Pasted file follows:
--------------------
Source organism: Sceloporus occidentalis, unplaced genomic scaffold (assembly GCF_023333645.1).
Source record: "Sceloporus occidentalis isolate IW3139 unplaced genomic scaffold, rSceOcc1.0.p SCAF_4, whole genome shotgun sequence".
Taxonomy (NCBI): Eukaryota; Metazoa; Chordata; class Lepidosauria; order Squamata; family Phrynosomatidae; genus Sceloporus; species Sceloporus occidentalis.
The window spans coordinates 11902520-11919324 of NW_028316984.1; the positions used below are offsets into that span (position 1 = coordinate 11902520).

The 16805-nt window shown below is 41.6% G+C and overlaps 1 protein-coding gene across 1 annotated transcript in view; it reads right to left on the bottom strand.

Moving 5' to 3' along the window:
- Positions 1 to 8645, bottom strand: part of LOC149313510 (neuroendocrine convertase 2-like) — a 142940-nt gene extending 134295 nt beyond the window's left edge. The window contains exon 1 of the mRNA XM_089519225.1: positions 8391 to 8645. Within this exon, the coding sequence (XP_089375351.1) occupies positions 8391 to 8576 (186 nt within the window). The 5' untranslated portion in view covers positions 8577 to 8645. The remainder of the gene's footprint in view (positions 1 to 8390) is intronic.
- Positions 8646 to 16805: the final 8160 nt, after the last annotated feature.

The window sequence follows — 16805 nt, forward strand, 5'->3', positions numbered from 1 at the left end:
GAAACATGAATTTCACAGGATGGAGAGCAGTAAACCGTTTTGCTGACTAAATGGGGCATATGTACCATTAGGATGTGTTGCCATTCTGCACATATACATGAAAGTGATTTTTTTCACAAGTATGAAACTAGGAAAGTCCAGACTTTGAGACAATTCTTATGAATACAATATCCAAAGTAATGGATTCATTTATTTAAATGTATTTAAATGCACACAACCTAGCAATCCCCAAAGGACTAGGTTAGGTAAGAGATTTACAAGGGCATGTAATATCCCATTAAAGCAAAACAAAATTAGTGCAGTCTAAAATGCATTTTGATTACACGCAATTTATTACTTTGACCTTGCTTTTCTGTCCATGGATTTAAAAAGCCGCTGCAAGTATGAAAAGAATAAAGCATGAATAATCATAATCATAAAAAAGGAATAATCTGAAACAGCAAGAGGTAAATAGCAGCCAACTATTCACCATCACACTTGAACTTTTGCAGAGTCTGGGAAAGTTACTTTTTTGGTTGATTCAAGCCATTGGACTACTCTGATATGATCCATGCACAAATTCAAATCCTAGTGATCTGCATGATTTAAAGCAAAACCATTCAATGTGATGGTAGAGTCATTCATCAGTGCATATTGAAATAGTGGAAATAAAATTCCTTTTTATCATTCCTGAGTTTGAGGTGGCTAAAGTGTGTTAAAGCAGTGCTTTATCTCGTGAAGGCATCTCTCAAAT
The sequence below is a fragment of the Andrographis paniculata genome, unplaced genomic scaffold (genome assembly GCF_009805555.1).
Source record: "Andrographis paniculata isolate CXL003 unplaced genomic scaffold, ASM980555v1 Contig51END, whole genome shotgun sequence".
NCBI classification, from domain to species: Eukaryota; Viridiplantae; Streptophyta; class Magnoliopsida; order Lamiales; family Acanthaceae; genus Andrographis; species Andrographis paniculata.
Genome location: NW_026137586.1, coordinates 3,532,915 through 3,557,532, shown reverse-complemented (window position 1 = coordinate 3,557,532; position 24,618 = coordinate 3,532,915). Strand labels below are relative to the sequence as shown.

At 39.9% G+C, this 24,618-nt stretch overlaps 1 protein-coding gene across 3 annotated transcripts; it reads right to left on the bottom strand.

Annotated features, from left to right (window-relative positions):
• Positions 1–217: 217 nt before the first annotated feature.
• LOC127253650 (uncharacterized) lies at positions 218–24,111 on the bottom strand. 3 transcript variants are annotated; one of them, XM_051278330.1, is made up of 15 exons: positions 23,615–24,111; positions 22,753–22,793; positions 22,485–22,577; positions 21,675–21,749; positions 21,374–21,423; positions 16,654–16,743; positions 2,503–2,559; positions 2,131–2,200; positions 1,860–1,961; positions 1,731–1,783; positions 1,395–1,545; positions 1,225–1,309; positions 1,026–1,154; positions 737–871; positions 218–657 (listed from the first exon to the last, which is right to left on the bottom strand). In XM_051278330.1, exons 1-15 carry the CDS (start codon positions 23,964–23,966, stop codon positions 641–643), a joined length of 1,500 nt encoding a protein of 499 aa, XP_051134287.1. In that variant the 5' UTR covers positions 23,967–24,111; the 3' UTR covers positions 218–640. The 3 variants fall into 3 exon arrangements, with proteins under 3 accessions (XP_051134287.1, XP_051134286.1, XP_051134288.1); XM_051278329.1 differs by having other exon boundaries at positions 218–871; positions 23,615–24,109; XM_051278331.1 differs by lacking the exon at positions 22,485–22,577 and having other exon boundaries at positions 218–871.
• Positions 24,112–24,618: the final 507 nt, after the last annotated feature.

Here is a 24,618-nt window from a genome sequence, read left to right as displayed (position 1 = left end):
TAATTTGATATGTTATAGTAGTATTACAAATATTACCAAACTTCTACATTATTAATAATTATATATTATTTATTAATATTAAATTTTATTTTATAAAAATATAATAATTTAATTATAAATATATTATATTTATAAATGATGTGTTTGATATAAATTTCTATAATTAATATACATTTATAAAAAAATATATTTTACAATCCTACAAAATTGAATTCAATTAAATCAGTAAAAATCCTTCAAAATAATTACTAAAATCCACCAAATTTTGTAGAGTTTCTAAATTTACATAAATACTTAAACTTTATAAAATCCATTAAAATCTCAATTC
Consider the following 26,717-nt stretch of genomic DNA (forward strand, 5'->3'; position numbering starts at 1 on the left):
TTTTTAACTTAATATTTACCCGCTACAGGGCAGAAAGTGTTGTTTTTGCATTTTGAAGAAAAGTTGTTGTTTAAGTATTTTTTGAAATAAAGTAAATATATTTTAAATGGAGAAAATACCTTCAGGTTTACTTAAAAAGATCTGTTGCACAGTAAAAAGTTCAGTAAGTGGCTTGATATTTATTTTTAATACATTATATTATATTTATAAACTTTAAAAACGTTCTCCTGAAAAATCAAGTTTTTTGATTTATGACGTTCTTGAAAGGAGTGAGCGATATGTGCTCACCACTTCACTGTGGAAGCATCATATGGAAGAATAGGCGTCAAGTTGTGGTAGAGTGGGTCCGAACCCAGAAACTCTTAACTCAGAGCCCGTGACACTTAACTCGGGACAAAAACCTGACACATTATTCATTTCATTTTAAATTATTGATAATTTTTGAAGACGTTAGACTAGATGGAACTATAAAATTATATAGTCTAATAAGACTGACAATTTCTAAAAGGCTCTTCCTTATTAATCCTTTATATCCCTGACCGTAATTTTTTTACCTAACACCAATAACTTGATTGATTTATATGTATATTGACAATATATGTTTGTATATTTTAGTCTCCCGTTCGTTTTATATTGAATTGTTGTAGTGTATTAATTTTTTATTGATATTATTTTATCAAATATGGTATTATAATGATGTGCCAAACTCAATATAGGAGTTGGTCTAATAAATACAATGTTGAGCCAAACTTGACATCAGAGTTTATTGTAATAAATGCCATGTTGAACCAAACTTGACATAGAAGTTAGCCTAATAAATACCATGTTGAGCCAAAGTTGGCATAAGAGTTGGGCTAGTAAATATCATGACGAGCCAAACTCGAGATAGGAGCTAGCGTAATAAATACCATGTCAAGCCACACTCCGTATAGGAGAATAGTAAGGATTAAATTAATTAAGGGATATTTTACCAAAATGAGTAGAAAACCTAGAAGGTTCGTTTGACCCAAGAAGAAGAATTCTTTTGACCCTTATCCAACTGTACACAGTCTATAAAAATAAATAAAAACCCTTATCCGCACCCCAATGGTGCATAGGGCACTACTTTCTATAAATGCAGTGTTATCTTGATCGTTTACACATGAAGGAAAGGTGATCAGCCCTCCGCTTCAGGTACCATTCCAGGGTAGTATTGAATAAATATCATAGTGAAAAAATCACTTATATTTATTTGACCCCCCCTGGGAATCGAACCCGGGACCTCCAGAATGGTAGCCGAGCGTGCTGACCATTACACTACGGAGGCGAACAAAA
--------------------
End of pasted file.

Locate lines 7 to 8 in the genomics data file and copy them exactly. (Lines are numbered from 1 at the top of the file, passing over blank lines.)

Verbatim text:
- Positions 1 to 8645, bottom strand: part of LOC149313510 (neuroendocrine convertase 2-like) — a 142940-nt gene extending 134295 nt beyond the window's left edge. The window contains exon 1 of the mRNA XM_089519225.1: positions 8391 to 8645. Within this exon, the coding sequence (XP_089375351.1) occupies positions 8391 to 8576 (186 nt within the window). The 5' untranslated portion in view covers positions 8577 to 8645. The remainder of the gene's footprint in view (positions 1 to 8390) is intronic.
- Positions 8646 to 16805: the final 8160 nt, after the last annotated feature.